Hello and goodbye seniors

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I am not one of those people who has been waiting to be a senior since the first day freshmen year. Subconsciously, I think I always believed I would drop out before I actually made it to senior year, so I never spent much time thinking about it. I’m also a little worried that the world will end before I graduate. But as soon as that fourth period bell rang last Friday, signaling that the seniors officially had no reason to return to New Trier ever again, I became weirdly excited for senior year. These last few weeks I’ve either been staring at my senior friends, silently pleading with them not to leave me or whining to my junior and sophomore friends about how alone I’m going to be next year. I even cried on the last day of track. Do you know how awkward it is to cry on the last day of track when everybody knows you have one more year of it? It just makes you look like an overemotional mess. Which I am, but I don’t want everyone else to know that.

But when the seniors started walking towards the gyms to get their yearbooks signed, screaming that they were down with New Trier FO-EVA, I realized that I was pretty much a senior. My friends assured me that I was most definitely not a senior yet and promised me that I still had time to fail my classes with such conviction that I began to wonder how poorly they thought I was doing in school. However, they couldn’t stop me from walking down the hallway shouting, “SEEN-YERS” to random people until I got one too many “what the hell are you doing” glares.

And then I realized another beautiful thing about being a senior; there were only one thousand people in the school who could judge me to my face. I no longer have to worry about the opinions of two, or even three, grades like I did when I first came to New Trier’s Winnetka Campus. Or worse, freshmen year when I felt I had to be cautious of over four thousand kids. Although, I was never really in an uncomfortable situation with an upperclassmen freshmen year, except for the time my friend started a “Freshmen! Freshmen!” chant at a football game and I thought he was going to get shot.

I want to believe that senior year will be a time of minimal judgment filled with happiness and sunshine. According to “Glee”, my senior year will consist of multiple relationships with boys from various social cliques, becoming best friends with everyone in my grade, being crowned Prom queen and having the entire grade sing good-bye to me when I leave for college. Half of the people I talk to tell me senior year was the best year of high school, a year filled with people prancing through the halls merrily, wearing their green team sweatshirts and singing the New Trier fight song. Of course, this scenario is obviously exaggerated, as no one knows the words past the “Here’s to our team…” part of the fight song. The other half of seniors told me that senior year was the most stressful part of their lives, that they were up until four in the morning every night working on college essays, that they had no time for friends, family, food or sleep, and that I would probably not make it through the year. Those people are no longer my friends.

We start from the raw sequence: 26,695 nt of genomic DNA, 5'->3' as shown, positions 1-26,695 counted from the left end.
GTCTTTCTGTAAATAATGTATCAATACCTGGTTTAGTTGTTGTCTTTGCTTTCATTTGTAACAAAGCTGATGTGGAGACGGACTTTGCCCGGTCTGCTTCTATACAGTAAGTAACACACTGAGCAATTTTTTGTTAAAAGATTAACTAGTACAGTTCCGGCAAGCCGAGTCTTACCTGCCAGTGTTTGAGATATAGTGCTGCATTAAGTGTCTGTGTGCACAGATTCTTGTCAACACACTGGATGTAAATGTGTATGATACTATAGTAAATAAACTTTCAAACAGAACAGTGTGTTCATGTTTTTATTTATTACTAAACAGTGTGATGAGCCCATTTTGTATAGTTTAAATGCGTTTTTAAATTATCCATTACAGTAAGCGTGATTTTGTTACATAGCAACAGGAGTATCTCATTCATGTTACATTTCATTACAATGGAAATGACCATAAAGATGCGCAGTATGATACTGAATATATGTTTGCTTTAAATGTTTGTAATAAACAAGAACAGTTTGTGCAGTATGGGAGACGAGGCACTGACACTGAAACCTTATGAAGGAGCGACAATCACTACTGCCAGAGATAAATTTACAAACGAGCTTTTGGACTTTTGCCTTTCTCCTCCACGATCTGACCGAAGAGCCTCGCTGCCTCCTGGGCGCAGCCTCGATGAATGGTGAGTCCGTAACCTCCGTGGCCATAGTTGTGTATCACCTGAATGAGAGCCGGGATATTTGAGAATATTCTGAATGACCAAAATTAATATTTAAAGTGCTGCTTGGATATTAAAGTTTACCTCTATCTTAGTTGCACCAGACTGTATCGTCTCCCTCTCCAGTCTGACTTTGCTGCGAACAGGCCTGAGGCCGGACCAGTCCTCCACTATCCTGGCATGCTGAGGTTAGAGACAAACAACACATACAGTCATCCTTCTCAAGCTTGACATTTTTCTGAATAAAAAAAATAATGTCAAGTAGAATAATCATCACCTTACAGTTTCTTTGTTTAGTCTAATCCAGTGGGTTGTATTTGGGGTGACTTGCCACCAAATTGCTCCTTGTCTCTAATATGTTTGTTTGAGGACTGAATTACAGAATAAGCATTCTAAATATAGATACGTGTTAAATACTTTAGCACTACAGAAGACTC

People say every high school experience is different, but really every student bumbles through high school the same way, trying to be cool but mostly just saying awkward things and accidentally hitting on people. And while I’m overly enthusiastic about becoming a senior, I know the graduating seniors are freaking out with excitement about leaving high school. They can finally start their lives as someone edgy or classy or deep or chill or tan or crazy or trash or artsy or fratastic or whatever else they want to be. And whatever they want to be, there’s about a fifty-five percent chance they’ll become it.

So, good luck class of 2012. You’re going to need it.

 

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